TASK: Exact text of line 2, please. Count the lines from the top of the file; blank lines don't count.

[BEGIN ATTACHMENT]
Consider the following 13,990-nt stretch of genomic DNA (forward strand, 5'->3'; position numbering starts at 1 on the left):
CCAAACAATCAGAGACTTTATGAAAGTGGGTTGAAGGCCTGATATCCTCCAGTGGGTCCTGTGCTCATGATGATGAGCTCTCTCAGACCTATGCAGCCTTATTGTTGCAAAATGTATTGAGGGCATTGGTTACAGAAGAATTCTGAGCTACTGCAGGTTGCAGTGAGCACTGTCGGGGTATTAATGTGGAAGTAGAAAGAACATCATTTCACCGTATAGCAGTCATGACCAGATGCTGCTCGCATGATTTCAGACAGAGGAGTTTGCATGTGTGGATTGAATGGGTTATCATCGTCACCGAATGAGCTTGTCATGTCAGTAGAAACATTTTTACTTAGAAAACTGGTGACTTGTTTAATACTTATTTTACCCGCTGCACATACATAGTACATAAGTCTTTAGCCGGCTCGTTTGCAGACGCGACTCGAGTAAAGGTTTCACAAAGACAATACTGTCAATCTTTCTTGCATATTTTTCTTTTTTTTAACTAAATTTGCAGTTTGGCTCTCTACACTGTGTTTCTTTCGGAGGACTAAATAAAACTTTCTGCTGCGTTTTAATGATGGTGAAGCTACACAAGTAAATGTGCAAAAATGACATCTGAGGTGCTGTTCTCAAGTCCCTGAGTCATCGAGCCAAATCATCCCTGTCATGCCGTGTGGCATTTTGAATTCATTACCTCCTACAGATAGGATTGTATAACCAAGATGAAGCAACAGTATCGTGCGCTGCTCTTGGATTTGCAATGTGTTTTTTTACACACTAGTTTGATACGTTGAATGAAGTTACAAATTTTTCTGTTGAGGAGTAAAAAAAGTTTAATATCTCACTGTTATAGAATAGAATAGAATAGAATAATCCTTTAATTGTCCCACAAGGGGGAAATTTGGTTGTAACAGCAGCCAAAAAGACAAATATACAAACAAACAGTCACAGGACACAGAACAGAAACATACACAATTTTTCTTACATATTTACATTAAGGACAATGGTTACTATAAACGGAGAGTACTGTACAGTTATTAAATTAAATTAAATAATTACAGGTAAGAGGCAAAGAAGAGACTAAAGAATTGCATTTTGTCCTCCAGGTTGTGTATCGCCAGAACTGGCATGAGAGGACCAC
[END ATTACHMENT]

CCAAACAATCAGAGACTTTATGAAAGTGGGTTGAAGGCCTGATATCCTCCAGTGGGTCCTGTGCTCATGATGATGAGCTCTCTCAGACCTATGCAGCCTTATTGTTGCAAAATGTATTGAGGGCATTGGTTACAGAAGAATTCTGAGCTACTGCAGGTTGCAGTGAGCACTGTCGGGGTATTAATGTGGAAGTAGAAAGAACATCATTTCACCGTATAGCAGTCATGACCAGATGCTGCTCGCATGATTTCAGACAGAGGAGTTTGCATGTGTGGATTGAATGGGTTATCATCGTCACCGAATGAGCTTGTCATGTCAGTAGAAACATTTTTACTTAGAAAACTGGTGACTTGTTTAATACTTATTTTACCCGCTGCACATACATAGTACATAAGTCTTTAGCCGGCTCGTTTGCAGACGCGACTCGAGTAAAGGTTTCACAAAGACAATACTGTCAATCTTTCTTGCATATTTTTCTTTTTTTTAACTAAATTTGCAGTTTGGCTCTCTACACTGTGTTTCTTTCGGAGGACTAAATAAAACTTTCTGCTGCGTTTTAATGATGGTGAAGCTACACAAGTAAATGTGCAAAAATGACATCTGAGGTGCTGTTCTCAAGTCCCTGAGTCATCGAGCCAAATCATCCCTGTCATGCCGTGTGGCATTTTGAATTCATTACCTCCTACAGATAGGATTGTATAACCAAGATGAAGCAACAGTATCGTGCGCTGCTCTTGGATTTGCAATGTGTTTTTTTACACACTAGTTTGATACGTTGAATGAAGTTACAAATTTTTCTGTTGAGGAGTAAAAAAAGTTTAATATCTCACTGTTATAGAATAGAATAGAATAGAATAATCCTTTAATTGTCCCACAAGGGGGAAATTTGGTTGTAACAGCAGCCAAAAAGACAAATATACAAACAAACAGTCACAGGACACAGAACAGAAACATACACAATTTTTCTTACATATTTACATTAAGGACAATGGTTACTATAAACGGAGAGTACTGTACAGTTATTAAATTAAATTAAATAATTACAGGTAAGAGGCAAAGAAGAGACTAAAGAATTGCATTTTGTCCTCCAGGTTGTGTATCGCCAGAACTGGCATGAGAGGACCAC